Wednesday, November 27, 2013
1. XTC-"The Ballad Of Peter Pumpkinhead"
A midst all the JFK mania here in the States over the 50th century of his assassination I began thinking of this number from their "Nonsuch" LP which I bought on the cheap when it came out at Best Buy (and sold the following week to the Princeton Record Exchange). I eventually got into it's jangly riff and Andy Partridge's brilliant lyrics, every bit as cynical as "Dear God".
2. FRANKIE VALLI & THE FOUR SEASONS-"Genuine Imitation Life"
While doing a little research on a previous entry on Jackie Lomax's version of Jake Holme's "Genuine Imitation Life" I stumbled upon the later Four Seasons version and their monumental, but commercially unsuccessful LP "Genuine Imitation Life Gazette". Drawn out to 6;16 it encompasses some groovy phalanged drums and vocals , harpsichord and a fade out of "Hey Jude" where they're actually singing "play it cool" instead of "Hey Jude".
3. TINTERN ABBEY-"Busy Bee"
From the U.K. 3 CD box set "Love Poetry And Revolution" (that promises to be the biggest thing since 2007's 4 CD U.K. 60's set "Real Life Permanent Dreams: A Cornucopia Of British Psychedelia 1965-1970") comes this early demo of Tintern Abbey's Beeside" perfectly charting the magical progression from mod/freakbeat to full blown acid eating psychedelia.
4. ANDWELLA'S DREAM-"The Days Grew Longer For Love"
My old pal Haim Kenig was kind enough to lay a dupe of this late 60's U.K. acts LP "Love & Poetry" and this is one of my faves from it starting out nice and mellow/acoustic and bursting into a riff heavy metamorphosis not unlike Bowie's heavy '70 stuff.
5. SYD BARRETT-"Terrapin (Peel Session 2/24/70)"
I'll own up that I never owned Syd's "Peel Sessions" mini LP till two weeks ago. Wow! With help from David Gilmour on bass and Jerry Shirley on drums/percussion and Syd and his acoustic punctuated by some vocal "clicks" and "ahh's" I daresay this version puts the original found on "The Madcap Laughs" to shame! Proof positive that when Syd had his shit together he could deliver when he wanted to......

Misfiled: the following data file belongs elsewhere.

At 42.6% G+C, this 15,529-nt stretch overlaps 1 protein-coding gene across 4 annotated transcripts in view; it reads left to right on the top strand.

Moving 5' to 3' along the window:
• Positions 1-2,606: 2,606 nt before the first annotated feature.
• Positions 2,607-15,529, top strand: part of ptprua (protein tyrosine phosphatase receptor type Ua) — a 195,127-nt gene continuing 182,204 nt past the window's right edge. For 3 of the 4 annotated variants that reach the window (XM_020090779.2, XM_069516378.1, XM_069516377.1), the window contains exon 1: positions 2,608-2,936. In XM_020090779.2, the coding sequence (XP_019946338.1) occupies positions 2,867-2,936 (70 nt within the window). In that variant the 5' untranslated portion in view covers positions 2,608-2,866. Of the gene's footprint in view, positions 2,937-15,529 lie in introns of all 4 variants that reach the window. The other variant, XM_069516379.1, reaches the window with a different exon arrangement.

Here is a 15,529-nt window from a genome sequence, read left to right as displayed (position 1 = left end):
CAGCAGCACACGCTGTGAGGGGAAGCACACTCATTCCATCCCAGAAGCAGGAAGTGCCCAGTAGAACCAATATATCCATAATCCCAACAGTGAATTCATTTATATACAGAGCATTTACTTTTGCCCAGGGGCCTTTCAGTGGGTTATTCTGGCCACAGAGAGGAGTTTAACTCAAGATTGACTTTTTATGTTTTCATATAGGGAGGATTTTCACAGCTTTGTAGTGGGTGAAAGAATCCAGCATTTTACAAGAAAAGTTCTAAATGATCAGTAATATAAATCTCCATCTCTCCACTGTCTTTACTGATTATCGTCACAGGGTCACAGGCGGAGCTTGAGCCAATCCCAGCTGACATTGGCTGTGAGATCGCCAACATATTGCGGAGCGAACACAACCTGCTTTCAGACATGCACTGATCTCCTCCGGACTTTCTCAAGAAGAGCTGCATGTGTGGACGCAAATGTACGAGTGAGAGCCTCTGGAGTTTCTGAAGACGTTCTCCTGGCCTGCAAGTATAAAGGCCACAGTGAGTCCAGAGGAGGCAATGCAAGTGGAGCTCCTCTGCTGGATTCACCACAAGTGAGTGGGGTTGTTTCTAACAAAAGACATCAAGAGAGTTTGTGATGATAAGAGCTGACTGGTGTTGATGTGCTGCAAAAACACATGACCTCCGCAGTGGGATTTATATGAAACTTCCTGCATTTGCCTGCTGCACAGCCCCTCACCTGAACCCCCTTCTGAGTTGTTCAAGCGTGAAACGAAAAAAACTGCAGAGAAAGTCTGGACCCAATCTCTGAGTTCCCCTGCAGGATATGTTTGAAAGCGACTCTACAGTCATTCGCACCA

6. THE CAPE KENNEDY CONSTRUCTION COMPANY-"The First Man On The Man"
Imagine Joe Meek spacey weirdness meeting with Gerry Anderson's 60's theme song music crossed with choral harmony pop (or as one YouTube comment called it "The Association on crystal meth") and you've got this 1969 B-side to the trippy "Armageddon". From 1969 on the President label and found on the President CD comp "Sometimes I Wonder"
7. CANNONBALL ADDERLEY-"Autumn Leaves"
I love this tune regardless of who's doing it. From the 1958 "Somethin' Else" LP featuring the talents of Miles Davis (trumpet), Hank Jones (piano), Sam Jones (bass) and Art Blakey (drums) and of course cannonball on the alto.
8. CHICO HAMILTON-"Helena"
Word reached Anorak Thing H.Q. yesterday of the passing of one of the last remaining jazz greats Chico Hamilton. This track comes from one of his many great LP's, 1965's "El Chico", helped in no small part by Gabor Szabo's raga like guitar licks, Sadao Wanatabe's flute, Willie Bobo's bongos and of course Chico's drumming.
9. SCIENCE POPTION-"You Got Me High"
From 1966 and from the magical land of Sweden comes this tight Association style vocal harmony number with freaky fuzz guitar, John Entwistle style bass lines (I could do a whole piece on the impact The 'Oo had on Swedish music in '65-'66) and some great double entendre lyrics!
10. BLONDE ON BLONDE-"Castles In The Sky"
This here my friends is one of my favorite all time British psychedelic records, from 1970 nonetheless. Beneath a layer of phased horns/Mellotron (ala The Stones "We Love You") comes one of the most lysergic tunes ever recorded. On my last trip to Portugal I was blessed with finding an original E.P. (see scan above) and it's been a prized possession since! You can find it on iTunes or the "Circus Days" box.
Tuesday, November 19, 2013
The Mindbenders c/o Rodney Argent
|THE MINDBENDERS-I Want Her She Wants Me/The Morning After U.K. Fontana TF 780 1966|
1966 was the year everyone left their backing groups and went solo. Billy J. Kramer parted ways with The Dakotas, Brian Poole and The Tremeloes went in separate directions and Wayne Fontana and The Mindbenders were no more even before 1965 was over. Oddly both artists stayed with Fontana (both in the U.K. and the States) the label they were on together. The Mindbenders struck first, in time for Xmas 1965 with their #1 hit "A Groovy Kind Of Love" (TF 644) while it was not till the Spring of '66 (April to be precise) that Wayne Fontana released his solo debut ("Come On Home" TF 684). The Mindbenders quickly cranked out three more singles before 1966 was over and today's item in question was among them being released in December 1966.